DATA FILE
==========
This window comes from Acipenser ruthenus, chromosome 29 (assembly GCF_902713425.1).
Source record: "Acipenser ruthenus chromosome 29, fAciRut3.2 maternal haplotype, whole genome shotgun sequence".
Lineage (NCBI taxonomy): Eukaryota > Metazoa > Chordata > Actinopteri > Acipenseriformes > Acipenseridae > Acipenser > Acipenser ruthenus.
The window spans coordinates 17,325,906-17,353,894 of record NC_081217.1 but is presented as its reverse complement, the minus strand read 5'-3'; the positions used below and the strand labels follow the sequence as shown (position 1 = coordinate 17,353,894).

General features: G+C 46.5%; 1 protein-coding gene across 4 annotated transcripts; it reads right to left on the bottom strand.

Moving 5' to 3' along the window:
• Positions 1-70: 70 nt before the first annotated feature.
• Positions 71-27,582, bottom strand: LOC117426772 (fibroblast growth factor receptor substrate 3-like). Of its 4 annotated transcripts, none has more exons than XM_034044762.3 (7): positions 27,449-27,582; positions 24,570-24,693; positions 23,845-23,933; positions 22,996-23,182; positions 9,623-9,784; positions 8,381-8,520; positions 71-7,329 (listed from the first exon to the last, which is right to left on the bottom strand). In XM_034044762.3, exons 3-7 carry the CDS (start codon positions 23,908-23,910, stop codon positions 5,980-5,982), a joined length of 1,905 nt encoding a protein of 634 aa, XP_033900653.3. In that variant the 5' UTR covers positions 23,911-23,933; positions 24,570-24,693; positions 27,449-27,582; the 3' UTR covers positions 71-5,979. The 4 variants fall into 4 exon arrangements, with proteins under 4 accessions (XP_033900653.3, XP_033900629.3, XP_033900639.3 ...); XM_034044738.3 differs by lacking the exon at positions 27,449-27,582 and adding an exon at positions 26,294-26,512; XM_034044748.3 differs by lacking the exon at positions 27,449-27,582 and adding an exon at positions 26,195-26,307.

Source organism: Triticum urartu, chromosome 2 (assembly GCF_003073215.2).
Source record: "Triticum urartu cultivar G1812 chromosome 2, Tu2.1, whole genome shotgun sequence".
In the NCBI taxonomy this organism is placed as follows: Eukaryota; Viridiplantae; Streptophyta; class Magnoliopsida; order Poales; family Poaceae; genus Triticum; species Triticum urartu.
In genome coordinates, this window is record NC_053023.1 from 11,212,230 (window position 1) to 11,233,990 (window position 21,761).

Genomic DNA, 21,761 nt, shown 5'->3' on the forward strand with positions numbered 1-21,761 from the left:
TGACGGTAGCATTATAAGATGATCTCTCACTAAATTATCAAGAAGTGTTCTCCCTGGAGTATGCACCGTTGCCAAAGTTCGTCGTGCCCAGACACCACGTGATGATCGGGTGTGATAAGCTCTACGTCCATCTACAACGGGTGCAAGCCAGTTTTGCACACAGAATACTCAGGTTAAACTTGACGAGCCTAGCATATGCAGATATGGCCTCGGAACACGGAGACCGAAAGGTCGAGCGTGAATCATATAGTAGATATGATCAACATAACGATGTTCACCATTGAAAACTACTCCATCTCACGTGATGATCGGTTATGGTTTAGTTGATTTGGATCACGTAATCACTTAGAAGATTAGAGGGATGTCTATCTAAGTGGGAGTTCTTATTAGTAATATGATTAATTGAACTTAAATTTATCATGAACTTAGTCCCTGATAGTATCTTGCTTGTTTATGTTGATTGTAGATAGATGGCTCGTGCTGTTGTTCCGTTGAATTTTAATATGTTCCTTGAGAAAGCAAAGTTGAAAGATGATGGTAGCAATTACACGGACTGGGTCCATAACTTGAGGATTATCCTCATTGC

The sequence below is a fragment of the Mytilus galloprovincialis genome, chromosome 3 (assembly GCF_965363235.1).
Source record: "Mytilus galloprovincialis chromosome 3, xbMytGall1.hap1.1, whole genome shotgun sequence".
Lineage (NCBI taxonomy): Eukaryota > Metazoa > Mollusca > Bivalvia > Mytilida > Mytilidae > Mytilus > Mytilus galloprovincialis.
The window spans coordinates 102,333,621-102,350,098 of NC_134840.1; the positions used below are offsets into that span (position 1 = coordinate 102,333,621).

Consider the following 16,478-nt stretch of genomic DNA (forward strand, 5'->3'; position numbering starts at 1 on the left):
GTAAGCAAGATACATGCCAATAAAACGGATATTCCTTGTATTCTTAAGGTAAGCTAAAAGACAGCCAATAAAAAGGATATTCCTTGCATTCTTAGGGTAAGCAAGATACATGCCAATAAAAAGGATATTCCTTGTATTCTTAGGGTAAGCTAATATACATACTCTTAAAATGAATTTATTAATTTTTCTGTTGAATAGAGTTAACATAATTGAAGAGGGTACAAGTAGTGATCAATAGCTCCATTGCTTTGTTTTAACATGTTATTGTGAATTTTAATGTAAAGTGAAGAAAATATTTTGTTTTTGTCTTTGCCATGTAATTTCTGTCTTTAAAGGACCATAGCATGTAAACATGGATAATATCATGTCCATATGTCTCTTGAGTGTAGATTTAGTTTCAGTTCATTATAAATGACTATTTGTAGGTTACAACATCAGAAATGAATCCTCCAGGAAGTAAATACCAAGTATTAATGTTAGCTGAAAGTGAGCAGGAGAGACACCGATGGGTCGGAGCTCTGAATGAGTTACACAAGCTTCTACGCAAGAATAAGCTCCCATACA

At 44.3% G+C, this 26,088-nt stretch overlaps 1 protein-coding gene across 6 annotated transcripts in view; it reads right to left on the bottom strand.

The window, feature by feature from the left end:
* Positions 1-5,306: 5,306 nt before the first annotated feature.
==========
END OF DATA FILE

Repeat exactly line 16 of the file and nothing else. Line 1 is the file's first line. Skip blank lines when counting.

Source record: "Mytilus galloprovincialis chromosome 3, xbMytGall1.hap1.1, whole genome shotgun sequence".